“I don’t feel as bad about health care insurance after writing this book as I did before,” said Pauly, “because compared to a lot of other insurance markets, it’s not nearly as messed up. The kind of insurance sold even before the Affordable Care Act [ACA] provided pretty good coverage against low probability catastrophic events, which, in this case, is the potentially bankrupting circumstance of becoming a hospital in-patient.”
Health insurance performance behavior “was better than other kinds of insurance,” he said. “For instance, in terms of flood insurance, a consumer could say, ‘It will never happen to me because I haven’t seen a flood in my neighborhood in quite a while.’ But they do see catastrophic health events often enough to know that these aren’t that low a probability. So, from that point of view, health insurance looks better than average.”
One of the things the ACA is trying to address is that “if you buy your health insurance as an individual, there are really high administrative ‘loading’ and selling costs,” Pauly pointed out. “But the percentage of that for health insurance is about the same as other kinds of insurance people buy as individuals, like auto collision or homeowner coverage. That doesn’t mean it’s either bad or good. It just means that the imperfection and waste in the individual insurance market isn’t something unique to health insurance. It seems shared by virtually all insurances that people buy on a one-on-one basis.”
Pauly notes that many economists have their doubts about the ACA’s health insurance exchanges – competitive marketplaces designed to allow patients to buy insurance directly from a pool of different health plan options. He tells an economist joke to make his point: An economist and non-economist are walking down the street when the non-economist says, “That looks like a $20 bill over there. Why don’t you go pick it up?” But the economist keeps walking. The non-economist asks, “Why didn’t you go pick it up?” The economist says, “Don’t be ridiculous. If it was a $20 bill, somebody would have already picked it up.”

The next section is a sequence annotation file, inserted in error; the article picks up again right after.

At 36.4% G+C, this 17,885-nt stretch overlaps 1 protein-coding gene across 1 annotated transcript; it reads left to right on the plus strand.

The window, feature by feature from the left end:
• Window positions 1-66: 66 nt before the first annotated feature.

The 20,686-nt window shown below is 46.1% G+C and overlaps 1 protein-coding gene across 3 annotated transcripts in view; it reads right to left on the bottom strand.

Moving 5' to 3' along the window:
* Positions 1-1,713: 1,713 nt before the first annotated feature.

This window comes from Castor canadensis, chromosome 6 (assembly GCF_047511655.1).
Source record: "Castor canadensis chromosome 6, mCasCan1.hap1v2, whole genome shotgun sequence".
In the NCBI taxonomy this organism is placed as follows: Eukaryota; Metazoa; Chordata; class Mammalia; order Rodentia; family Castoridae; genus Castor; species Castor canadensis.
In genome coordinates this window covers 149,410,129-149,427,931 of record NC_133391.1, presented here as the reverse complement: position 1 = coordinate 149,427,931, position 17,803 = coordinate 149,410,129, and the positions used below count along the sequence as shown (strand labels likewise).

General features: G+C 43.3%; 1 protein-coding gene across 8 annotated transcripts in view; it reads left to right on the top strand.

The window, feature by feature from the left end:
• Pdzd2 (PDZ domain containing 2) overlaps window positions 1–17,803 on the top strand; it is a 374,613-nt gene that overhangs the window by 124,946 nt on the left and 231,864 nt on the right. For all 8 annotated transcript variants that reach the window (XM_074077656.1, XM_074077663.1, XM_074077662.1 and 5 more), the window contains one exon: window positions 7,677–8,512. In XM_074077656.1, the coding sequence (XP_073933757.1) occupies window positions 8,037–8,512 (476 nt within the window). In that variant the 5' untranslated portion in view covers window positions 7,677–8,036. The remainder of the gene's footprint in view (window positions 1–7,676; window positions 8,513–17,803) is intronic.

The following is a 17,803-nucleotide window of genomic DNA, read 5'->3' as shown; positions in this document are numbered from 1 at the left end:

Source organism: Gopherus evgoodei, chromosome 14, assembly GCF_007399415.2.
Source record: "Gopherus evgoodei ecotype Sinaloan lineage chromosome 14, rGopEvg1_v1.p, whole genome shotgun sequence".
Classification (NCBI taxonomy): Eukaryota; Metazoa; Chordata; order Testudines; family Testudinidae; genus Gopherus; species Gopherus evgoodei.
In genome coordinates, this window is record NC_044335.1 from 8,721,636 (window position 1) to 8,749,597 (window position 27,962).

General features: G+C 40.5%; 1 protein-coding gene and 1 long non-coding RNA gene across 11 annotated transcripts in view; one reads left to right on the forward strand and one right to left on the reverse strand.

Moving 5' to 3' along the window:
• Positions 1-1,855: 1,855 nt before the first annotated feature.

The moral, said Pauly, is that economists often suspect that if something isn’t happening, it shouldn’t; if exchanges were a good idea for individual insurance, wouldn’t there already be automobile insurance exchanges and homeowners’ insurance exchanges and life insurance exchanges? So how much can they add for health insurance?
But he is keeping an open mind. “I try not to be an economist one day a week,” he said. “Then I say there might be some good new ideas in the exchange concept, but they will have to be invented from scratch.”
Another focus of the book is “deductible aversion” — consumers’ tendency to automatically select insurance plans with the lowest out-of-pocket costs, despite the premium reductions from reducing coverage a little.
“The typical homeowner’s policy,” said Pauly, “will have a $500 deductible. It turns out that if you bumped up that deductible to $1,000 or $2,000, the amount of premium you could save is generally much more than anything close to the average amount more you would lose in benefits. But people just like low deductibles.”
Ditto in health insurance, he said. “Many consumers and most policymakers are wary of increasing deductibles. But there’s a camp that believes that a more rational health insurance system would be one with high-deductible health plans of the kind that are, at the moment, winning the marketing battle in the group market. We will have to wait and see what kind of rationality or irrationality wins out.”